However, it is commonly believed that self-knowledge, or self-realization if you prefer, is the end of seeking, inquiring, ego, doing, teaching, etc. On the basis of this unexamined notion, which is grist for the mill of the next stage, nididhyasana, most self-realized people declare themselves “finished,” “cooked” or “enlightened” and set themselves up as authorities on the topic of liberation.
The stage after firm direct knowledge is called nididhyasana. Vedanta is very clear about the importance of this stage, as it removes residual desire (rajas) and fear (tamas).
We see many young people who gain direct knowledge infected with the seemingly benign desire to teach others. Usually, their spiritual tendencies (vasanas) kept them away from deep commitments to the world – careers and families – and they just got by doing odd jobs, living off family money or the dole and/or taking up short-term relationships for emotional satisfaction and abandoning them when they proved difficult, etc.
Sometimes they complete stage 1, hearing, and stage 2, removal of doubt, and gain direct knowledge, but ignore stage 3, self-actualization, or assimilation, usually because they have not done proper inquiry on the idea “I am free.”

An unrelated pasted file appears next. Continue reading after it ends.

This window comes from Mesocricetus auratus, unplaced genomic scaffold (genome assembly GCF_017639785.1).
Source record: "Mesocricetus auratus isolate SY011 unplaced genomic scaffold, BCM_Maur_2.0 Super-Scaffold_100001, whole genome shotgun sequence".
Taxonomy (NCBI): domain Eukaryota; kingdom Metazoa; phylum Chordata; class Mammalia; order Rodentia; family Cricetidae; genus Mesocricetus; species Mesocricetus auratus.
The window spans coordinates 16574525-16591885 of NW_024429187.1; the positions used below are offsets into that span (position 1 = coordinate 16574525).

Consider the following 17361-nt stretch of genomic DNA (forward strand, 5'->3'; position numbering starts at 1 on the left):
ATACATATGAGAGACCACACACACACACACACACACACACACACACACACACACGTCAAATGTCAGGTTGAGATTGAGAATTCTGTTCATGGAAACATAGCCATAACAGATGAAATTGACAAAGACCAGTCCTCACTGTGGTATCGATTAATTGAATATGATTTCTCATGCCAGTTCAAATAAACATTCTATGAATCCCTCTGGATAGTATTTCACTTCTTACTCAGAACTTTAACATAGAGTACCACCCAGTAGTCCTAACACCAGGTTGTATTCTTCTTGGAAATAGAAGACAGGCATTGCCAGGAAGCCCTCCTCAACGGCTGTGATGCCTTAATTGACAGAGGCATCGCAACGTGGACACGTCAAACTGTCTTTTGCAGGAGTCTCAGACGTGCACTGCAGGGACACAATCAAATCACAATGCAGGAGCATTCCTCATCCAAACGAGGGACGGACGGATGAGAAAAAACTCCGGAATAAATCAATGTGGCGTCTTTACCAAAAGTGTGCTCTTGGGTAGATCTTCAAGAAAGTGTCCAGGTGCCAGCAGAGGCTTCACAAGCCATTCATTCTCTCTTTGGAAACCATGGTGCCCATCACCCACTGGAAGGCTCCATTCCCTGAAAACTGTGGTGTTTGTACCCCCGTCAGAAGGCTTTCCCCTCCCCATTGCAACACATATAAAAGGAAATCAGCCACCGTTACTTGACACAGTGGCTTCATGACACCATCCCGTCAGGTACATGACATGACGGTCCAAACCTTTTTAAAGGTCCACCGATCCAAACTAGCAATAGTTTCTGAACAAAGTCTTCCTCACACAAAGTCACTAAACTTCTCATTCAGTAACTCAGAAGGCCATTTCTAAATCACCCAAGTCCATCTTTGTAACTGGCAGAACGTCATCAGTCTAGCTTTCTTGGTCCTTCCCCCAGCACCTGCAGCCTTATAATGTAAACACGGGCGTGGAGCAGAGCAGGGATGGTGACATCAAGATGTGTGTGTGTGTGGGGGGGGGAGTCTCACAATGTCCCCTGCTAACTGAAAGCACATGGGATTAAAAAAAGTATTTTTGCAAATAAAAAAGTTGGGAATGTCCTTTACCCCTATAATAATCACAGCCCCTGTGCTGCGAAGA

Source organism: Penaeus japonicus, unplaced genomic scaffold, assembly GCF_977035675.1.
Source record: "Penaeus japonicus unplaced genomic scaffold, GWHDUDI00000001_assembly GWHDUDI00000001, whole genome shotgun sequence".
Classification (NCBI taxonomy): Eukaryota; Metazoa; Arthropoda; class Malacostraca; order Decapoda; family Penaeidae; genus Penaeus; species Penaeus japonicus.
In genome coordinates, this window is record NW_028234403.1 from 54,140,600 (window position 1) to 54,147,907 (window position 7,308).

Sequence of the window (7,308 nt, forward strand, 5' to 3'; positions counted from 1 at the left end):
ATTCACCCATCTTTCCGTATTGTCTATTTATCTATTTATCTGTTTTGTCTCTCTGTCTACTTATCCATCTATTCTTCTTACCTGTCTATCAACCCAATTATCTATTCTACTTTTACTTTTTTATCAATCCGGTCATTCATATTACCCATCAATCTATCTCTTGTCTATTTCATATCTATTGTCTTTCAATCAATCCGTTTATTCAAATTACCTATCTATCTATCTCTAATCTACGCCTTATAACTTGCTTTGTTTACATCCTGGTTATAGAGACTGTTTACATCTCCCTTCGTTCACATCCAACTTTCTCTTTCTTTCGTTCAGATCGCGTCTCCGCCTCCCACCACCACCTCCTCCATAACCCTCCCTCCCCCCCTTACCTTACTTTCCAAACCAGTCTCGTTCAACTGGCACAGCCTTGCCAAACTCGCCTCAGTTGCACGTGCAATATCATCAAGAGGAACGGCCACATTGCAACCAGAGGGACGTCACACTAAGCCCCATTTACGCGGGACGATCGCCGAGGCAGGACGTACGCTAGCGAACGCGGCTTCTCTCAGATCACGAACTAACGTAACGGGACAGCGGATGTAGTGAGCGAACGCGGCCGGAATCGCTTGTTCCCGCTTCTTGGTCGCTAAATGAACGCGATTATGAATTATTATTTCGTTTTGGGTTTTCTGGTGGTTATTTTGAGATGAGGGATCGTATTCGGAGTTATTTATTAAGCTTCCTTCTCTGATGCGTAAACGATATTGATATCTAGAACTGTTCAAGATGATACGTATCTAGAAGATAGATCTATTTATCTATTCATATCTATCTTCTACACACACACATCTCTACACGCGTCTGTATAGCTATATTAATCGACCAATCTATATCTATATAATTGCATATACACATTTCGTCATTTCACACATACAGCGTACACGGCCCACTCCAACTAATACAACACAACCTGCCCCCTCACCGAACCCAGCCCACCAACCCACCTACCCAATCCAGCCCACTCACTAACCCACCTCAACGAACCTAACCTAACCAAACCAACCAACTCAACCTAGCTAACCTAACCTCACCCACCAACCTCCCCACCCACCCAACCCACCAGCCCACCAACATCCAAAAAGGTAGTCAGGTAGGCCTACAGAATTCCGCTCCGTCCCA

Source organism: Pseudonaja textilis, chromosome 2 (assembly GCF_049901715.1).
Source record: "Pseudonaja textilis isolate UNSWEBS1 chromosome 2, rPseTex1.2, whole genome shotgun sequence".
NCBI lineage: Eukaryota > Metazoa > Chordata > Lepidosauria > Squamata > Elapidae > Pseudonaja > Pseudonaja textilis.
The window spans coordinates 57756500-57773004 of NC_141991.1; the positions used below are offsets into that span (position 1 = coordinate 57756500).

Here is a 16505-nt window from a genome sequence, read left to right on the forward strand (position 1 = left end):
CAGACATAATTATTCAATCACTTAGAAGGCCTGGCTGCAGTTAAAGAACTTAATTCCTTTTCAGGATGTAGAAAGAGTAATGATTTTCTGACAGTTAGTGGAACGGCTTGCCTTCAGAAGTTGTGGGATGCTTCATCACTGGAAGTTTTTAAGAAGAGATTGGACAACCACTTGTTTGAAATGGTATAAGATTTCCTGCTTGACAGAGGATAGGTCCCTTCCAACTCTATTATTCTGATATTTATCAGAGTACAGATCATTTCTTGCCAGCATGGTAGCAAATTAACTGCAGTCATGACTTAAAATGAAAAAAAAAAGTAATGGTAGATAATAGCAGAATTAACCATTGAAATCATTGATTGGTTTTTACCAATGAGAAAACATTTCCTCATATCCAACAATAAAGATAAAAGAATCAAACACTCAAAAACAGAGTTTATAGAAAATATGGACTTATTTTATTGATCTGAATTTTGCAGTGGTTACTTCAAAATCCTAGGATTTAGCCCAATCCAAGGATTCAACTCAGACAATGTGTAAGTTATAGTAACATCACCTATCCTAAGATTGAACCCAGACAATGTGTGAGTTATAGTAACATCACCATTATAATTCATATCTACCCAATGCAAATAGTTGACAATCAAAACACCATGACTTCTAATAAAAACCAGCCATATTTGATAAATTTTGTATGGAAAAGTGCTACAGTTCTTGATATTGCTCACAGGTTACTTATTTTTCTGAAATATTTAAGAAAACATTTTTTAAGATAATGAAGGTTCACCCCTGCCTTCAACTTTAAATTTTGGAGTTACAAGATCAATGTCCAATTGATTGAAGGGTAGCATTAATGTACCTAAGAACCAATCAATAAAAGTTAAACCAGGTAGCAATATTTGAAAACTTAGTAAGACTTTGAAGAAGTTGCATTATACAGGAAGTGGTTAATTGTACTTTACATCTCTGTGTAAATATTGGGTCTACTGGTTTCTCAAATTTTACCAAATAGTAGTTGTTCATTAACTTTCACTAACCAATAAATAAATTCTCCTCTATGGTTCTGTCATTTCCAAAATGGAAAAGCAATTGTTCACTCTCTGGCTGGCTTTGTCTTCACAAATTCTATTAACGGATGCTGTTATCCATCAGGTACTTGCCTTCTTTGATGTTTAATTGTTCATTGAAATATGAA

The self will never make this statement. It only means something to a jiva. If the idea “I am enlightened” has not been removed and the jiva has been led to self-inquiry without having properly succeeded or failed in the world, the temptation to achieve worldly success behind the idea “I am enlightened’ often arises, which shows that the doer has survived self-realization.
If a seeker is properly qualified when firm self-realization happens, the doer is negated. Negation means that the doer’s unresolved issues are laid to rest once and for all. They do not remain and subliminally influence its decisions going forward. Self-realization presents a particularly difficult problem for the self-realized doer who does not appreciate the importance of the third stage, self-actualization, because it has the capacity to use the teachings of Vedanta to suit its purposes. Unfortunately, it wants the same things all jivas want: security, pleasure, power, status, etc. Nididhyasana addresses this issue and prevents this phenomenon.